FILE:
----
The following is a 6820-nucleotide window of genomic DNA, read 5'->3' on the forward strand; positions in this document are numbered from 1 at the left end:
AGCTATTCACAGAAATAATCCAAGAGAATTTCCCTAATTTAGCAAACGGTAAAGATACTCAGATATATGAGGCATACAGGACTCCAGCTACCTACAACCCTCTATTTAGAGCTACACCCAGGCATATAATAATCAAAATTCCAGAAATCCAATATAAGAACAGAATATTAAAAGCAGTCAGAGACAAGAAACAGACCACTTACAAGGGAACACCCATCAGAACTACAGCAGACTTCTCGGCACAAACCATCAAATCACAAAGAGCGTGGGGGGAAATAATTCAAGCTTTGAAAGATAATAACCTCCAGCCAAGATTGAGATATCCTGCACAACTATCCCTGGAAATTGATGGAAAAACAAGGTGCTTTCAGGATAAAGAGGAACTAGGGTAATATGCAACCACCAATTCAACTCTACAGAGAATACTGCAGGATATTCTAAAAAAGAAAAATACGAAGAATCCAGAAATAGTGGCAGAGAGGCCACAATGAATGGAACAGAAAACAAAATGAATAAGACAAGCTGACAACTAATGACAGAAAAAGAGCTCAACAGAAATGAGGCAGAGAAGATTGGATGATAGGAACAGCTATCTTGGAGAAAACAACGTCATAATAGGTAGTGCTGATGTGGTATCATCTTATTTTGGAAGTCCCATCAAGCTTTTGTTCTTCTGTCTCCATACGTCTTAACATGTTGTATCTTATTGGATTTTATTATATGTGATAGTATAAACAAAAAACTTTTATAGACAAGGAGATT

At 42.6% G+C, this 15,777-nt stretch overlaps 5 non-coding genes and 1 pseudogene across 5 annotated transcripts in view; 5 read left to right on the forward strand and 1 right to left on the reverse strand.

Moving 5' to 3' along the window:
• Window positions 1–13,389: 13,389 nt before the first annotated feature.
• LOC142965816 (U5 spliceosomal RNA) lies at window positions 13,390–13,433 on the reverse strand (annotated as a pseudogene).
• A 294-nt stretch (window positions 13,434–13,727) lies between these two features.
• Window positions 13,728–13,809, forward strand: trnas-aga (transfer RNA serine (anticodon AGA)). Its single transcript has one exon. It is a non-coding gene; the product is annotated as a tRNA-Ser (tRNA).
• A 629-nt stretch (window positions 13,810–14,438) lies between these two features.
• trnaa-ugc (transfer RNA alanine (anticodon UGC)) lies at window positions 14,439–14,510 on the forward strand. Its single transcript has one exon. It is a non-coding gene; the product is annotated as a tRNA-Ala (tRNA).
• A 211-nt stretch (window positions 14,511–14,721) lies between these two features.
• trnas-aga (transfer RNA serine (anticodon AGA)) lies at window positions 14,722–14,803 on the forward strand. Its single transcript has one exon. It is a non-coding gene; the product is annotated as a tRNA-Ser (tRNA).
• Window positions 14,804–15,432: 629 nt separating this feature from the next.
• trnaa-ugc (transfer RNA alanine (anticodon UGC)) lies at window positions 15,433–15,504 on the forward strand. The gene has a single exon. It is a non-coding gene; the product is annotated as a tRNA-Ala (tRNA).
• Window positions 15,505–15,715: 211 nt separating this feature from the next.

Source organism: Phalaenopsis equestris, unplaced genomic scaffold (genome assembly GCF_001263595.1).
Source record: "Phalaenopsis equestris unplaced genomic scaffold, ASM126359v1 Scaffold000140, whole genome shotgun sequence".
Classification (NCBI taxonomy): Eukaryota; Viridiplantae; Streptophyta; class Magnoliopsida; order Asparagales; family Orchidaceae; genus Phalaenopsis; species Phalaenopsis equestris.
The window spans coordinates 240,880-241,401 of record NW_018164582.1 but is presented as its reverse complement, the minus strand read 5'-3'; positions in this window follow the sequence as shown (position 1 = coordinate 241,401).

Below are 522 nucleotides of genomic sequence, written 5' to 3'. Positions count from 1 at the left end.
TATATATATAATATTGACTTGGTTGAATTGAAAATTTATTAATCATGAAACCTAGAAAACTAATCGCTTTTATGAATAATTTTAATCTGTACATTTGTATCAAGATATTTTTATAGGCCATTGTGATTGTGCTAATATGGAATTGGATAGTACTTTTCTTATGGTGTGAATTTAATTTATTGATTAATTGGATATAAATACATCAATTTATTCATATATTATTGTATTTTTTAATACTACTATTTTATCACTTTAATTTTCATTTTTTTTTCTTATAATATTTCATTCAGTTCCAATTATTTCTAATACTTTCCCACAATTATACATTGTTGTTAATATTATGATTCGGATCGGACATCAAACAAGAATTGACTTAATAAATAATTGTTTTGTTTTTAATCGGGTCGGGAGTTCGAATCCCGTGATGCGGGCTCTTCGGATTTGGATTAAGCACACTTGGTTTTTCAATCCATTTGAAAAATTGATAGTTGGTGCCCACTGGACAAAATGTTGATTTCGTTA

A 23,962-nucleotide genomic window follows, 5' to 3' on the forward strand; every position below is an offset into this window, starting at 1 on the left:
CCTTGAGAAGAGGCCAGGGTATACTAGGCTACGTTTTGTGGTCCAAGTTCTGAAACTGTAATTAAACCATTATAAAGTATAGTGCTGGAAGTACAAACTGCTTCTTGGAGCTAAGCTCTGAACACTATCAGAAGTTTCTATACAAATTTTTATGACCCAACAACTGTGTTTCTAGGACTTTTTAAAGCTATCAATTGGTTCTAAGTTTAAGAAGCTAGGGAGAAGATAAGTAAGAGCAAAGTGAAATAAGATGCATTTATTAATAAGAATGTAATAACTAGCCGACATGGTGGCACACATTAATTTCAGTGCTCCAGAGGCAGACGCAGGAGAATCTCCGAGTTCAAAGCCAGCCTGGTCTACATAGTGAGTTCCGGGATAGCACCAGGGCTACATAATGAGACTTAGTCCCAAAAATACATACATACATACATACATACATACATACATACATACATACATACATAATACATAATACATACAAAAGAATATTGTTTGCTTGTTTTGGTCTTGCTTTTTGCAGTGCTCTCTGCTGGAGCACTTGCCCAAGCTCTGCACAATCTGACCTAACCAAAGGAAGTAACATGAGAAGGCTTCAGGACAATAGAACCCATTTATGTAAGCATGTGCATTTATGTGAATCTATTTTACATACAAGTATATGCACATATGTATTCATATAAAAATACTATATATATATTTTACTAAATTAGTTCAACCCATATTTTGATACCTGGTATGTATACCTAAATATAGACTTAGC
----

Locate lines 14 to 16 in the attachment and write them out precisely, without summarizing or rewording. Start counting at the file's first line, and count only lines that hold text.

• trnaa-ugc (transfer RNA alanine (anticodon UGC)) lies at window positions 15,433–15,504 on the forward strand. The gene has a single exon. It is a non-coding gene; the product is annotated as a tRNA-Ala (tRNA).
• Window positions 15,505–15,715: 211 nt separating this feature from the next.

Source organism: Phalaenopsis equestris, unplaced genomic scaffold (genome assembly GCF_001263595.1).